DRACUT — When Georgia Cirillo started her retirement eight years ago, she made a list.
On it were all of the projects she’d have time to do now that her schedule had opened up. But she soon realized her small condo didn’t take much work.
“It took me one month to get through my list and then I said, ‘Okay, so what are you gonna do with the rest of your life?’” she said, laughing.
It didn’t take long to settle on a pastime, and shortly thereafter she was reporting for weekly volunteer shifts at the Dracut Senior Center and the Parker Memorial Library.
Her newfound occupation wasn’t a big leap from her professional life. At the time of her retirement, Cirillo, now 74, was a Red Cross volunteer coordinator for northeastern Massachusetts, a role in which she was responsible for finding volunteers to staff about 20 blood drives per month. She’s always worked in nonprofits, she said, and was also a high school French and German teacher for years.
But her introduction to volunteerism began long before that, with her parents, who volunteered often throughout Cirillo’s childhood. With five children — Cirillo being the second-oldest — they were especially active in the schools, she said.
“They were very involved in scouts, PTA, that kind of thing,” she said. “Even though they both worked full time. And I think they instilled that in me.”
At the senior center, Cirillo teaches a “Bone Builders” exercise class twice a week, which helps seniors strengthen the muscles around their joints so that they’re less susceptible to injuries if they fall. And at the library, her weekly shift is spent scanning the shelves for titles patrons have requested through the Merrimack Valley Library Consortium.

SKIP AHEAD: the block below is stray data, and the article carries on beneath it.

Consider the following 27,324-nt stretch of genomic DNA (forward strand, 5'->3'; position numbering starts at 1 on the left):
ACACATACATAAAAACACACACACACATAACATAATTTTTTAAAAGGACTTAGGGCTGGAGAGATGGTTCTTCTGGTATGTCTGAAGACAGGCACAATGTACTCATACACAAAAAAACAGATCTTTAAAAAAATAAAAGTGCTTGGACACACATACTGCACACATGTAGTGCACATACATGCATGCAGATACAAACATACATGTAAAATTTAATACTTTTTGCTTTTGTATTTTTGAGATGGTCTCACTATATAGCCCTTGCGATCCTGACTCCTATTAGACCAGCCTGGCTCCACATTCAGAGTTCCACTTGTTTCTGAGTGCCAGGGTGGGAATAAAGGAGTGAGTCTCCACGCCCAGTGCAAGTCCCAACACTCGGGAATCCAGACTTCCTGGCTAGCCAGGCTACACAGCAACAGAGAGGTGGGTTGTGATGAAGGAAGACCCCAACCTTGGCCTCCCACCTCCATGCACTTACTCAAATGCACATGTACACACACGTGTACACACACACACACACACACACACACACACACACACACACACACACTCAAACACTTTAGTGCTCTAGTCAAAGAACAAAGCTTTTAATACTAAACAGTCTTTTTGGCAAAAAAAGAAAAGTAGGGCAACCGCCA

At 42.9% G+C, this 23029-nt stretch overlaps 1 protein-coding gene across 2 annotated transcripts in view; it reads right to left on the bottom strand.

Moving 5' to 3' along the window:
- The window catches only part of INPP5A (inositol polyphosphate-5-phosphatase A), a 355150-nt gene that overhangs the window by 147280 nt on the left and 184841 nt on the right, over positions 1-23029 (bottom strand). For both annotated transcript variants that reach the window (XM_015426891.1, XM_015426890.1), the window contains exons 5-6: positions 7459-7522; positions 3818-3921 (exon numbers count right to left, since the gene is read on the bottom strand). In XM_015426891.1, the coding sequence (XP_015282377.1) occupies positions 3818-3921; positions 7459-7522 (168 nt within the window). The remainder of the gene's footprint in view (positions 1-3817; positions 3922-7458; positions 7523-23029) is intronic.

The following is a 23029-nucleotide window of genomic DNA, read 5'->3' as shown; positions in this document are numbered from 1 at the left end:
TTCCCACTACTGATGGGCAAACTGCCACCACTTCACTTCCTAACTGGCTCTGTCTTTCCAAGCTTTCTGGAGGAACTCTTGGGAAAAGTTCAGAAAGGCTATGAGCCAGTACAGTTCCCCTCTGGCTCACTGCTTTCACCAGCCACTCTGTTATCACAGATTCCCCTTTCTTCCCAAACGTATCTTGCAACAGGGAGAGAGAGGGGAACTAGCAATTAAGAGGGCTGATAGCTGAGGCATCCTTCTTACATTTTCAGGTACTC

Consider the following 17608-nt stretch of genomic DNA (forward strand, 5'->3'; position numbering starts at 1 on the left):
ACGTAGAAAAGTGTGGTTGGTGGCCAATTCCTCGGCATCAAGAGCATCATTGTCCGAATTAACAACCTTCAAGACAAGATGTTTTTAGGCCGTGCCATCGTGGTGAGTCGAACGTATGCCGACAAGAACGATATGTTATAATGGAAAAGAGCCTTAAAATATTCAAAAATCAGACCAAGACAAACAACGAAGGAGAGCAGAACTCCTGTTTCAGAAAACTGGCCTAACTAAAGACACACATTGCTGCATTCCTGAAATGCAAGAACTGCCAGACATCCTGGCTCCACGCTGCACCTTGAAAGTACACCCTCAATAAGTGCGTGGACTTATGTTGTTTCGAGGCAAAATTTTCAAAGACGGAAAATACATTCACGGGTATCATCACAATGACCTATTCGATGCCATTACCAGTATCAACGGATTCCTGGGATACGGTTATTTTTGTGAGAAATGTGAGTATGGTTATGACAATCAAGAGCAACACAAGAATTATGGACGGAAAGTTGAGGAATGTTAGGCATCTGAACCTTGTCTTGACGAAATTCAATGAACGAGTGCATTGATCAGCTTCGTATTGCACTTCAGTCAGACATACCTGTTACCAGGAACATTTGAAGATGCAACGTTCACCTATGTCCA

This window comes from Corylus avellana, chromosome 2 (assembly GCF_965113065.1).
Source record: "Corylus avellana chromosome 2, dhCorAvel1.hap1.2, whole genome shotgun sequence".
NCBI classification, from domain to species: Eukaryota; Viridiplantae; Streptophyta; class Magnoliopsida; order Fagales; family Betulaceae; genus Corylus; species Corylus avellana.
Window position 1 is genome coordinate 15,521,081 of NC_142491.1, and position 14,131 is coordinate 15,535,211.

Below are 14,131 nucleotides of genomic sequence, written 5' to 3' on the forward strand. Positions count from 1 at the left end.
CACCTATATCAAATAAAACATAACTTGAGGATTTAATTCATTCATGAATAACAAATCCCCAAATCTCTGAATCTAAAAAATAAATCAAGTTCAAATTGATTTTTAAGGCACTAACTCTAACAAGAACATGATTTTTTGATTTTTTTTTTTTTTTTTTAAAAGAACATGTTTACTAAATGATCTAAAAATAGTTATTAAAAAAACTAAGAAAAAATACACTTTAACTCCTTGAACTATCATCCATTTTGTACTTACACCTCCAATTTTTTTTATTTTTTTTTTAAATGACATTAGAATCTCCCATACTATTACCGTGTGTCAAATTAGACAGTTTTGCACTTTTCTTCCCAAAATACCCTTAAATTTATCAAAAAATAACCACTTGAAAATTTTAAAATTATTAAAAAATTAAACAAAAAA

On a recent Friday morning, she snaked through the library armed with a list and a cart. Each request refers to a specific title, but also to a specific copy of that title, she explained, requiring her to search through the inventory and read barcodes to find the right one.
The two roles are certainly different, she said, the senior center job being much more active, while her library tasks are “a lot like shopping.” At the library, her favorite part of being a volunteer is working alongside the librarians, she said.
According to Circulation Librarian Cheryl Salem, the library has about seven volunteers who work there at different times throughout the year. Cirillo is one of two regular volunteers for the circulation desk, she said, noting that having consistent volunteers helps allow the librarians to concentrate on other duties.
“She’s wonderful. She’s like one of us. We’re a big family here, so she’s like one of us,” Salem said. “We take care of her, and we’re always happy to see her.”
Much like her parents made volunteering a regular part of life, Cirillo noted that she’s done the same for her children and grandchild. While her family members all work or study full time, they still make room in their lives to volunteer, she said, whether it’s tutoring after school or attending a local benefit walk.
She stressed that even if it’s only for a couple of hours every now and then, everyone can volunteer their time somehow.
“I just think that everybody can find something that they can do,” Cirillo said. “Everybody has a talent, everybody has a sort of inclination.”